Patrick Bucyana, CEO of AC Group, a Rwandan company known for its popular Tap&Go smart card payment system, is a man with solutions, which he is successfully exporting elsewhere in Africa. Here is a portrait of an entrepreneur who is passionate about his country and his continent.
By DBM, Kigali
Patrick Bucyana, a young man in his thirties and a discreet man, already has a great career behind him. After taking advanced management courses at the prestigious Stanford Graduate School of Business – the birthplace of Google, based in California (United States) -, complemented by a course in executive management at Harvard Business School, the Rwandan is now one of the entrepreneurs who are leading the way, and making their voices heard, on the economic scene of the country of a thousand hills.
Passionate about youth development, technology and energy, Patrick Bucyana created, in the early 2010s, a first company specialized in software development and named Afnov – which will be rewarded in 2014 by the Microsoft4Afrika initiative – before launching a second energy company in Côte d’Ivoire producing 60 megawatts from a hybrid solar and biomass. That early success did not go unnoticed: solicited by the Private Sector Federation (PSF), the Rwandan employers’ association, he was promoted to the position of President of Youth ICT Entrepreneurs in the ICT Chamber of PSF. However, it is with AC group, a company operating in the intelligent transport solutions segment, launched at the end of 2015, that the young entrepreneur is definitely noticed. The “Tap&Go” electronic smart card payment system developed by his teams is now ubiquitous in the public transport system in Kigali and thus allows for smoother traffic flow and optimized operations for client transport companies. Better still, it is being exported beyond Rwanda’s borders, to Yaoundé (Cameroon) in particular.
«I have grown up to watch the men and women that built Africa and Rwanda in particular and with that I was challenged and felt like now it’s time to do my part »
“I started everything I am doing today because, I have grown up to watch the men and women that built Africa and Rwanda in particular and with that, I was challenged and felt like now it’s time to do my part,” Patrick Bucyana calmly confides. He is always discreet and humble, in the Rwandan way where it is often frowned upon to put oneself in the limelight. However, the man is a major player on the local economic scene, as the “Tap&Go” system now boasts more than three million users. This is enough to give his company a significant value and to give it the resources needed to fulfill new ambitions.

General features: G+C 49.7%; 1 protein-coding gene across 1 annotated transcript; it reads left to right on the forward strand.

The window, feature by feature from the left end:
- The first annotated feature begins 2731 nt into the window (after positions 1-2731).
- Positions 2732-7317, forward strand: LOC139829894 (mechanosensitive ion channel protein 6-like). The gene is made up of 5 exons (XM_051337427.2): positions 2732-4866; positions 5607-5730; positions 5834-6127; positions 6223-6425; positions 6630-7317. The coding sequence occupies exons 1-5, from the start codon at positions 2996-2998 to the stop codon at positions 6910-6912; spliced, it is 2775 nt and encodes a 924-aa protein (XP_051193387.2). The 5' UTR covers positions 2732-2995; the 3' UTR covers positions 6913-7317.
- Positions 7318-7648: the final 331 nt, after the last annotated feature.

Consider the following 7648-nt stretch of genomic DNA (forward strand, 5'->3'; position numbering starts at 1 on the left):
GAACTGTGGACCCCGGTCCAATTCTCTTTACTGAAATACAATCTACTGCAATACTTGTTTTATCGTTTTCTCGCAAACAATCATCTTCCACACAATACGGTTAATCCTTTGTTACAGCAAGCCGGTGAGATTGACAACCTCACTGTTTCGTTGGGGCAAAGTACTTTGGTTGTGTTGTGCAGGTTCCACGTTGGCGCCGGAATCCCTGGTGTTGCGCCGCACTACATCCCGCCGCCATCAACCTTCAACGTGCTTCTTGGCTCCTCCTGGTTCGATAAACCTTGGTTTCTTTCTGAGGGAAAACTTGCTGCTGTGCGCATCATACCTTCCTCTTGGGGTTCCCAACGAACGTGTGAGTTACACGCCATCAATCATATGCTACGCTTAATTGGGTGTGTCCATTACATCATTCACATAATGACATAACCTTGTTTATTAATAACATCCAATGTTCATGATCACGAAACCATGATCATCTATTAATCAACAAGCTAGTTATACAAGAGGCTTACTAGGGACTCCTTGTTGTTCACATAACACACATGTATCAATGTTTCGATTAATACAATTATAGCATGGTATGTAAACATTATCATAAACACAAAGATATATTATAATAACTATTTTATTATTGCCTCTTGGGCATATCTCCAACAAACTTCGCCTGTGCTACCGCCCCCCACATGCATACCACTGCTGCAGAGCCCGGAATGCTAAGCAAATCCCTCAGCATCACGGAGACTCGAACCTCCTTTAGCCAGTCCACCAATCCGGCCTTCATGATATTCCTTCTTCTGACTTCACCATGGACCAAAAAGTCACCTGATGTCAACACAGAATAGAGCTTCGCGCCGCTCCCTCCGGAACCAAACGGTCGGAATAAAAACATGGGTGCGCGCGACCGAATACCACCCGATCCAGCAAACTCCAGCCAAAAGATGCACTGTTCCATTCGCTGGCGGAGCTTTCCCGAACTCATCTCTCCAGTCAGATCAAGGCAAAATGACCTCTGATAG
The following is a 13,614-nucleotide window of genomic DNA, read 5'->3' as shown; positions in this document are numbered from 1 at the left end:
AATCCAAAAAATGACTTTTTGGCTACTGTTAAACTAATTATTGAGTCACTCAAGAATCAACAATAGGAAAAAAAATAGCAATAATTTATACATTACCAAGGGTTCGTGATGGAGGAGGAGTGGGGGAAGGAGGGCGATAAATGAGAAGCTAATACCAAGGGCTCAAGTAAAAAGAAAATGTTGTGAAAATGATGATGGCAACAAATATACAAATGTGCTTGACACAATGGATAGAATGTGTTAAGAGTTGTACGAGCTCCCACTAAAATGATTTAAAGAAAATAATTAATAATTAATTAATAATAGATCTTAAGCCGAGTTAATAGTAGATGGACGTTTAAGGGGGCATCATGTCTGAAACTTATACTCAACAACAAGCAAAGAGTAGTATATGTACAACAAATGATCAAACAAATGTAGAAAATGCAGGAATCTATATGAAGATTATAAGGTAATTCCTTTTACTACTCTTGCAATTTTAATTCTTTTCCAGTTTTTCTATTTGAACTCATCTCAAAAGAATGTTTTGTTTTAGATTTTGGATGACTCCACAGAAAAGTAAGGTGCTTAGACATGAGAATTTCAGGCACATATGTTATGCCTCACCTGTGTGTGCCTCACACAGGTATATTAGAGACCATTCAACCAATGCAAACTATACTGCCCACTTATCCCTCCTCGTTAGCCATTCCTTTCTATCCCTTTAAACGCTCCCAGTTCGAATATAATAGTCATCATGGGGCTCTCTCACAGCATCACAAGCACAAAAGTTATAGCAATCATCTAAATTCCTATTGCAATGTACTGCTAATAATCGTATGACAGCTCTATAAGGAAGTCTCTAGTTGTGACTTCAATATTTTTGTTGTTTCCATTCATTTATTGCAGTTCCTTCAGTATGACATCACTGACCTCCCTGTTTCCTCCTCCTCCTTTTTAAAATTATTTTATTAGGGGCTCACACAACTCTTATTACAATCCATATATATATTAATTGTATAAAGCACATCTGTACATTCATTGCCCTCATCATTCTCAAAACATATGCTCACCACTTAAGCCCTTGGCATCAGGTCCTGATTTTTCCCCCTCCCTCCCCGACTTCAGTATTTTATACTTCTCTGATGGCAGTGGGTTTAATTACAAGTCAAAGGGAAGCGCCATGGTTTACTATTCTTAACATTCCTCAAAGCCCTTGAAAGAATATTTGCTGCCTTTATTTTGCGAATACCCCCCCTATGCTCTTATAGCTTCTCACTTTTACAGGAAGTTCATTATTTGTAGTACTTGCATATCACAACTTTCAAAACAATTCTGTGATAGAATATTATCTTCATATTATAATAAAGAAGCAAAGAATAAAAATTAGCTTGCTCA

A man of solutions, he is multiplying his entrepreneurial experiences in the energy and transportation sectors, always with a focus on new technologies and how they can solve the continent’s specific challenges. Speaking about his foray into the energy sector, he candidly explains that he “got into the business when [he] realized that there was a need for energy […]. He then “ventured into this field with companies that had done it all over the continent. In short, the entrepreneur went to reliable partners to find the expertise needed to make a difference. A pragmatic and collaborative approach that earned him the position of Chairman of kLab (Knowledge Lab), Rwanda’s first start-up incubator.
“Not everyone should be an entrepreneur. It takes a lot of hard work and commitment and if someone isn’t passionate about it, they are better off employed”
It is this experience of the entrepreneurial world that he seeks today to share with Rwandan youth, whom he represents as president of the Youth ICT Entrepreneurs in the ICT Chamber of the Private Sector Federation (PSF).
Clear-eyed about the pitfalls of the business world, Patrick Bucyana reminds us that “not everyone should be an entrepreneur. It takes a lot of hard work and commitment and if someone isn’t passionate about it, they are better off employed and even then, they can still effect change and transform their country,” he says. Before conceding ” It isn’t easy to get where we want to be […],” by giving his own example, when as a child, he wanted to become a president, then later wanted to become a footballer playing for Real Madrid.” Like what, it is possible to be a model of success and still have many unfulfilled ambitions.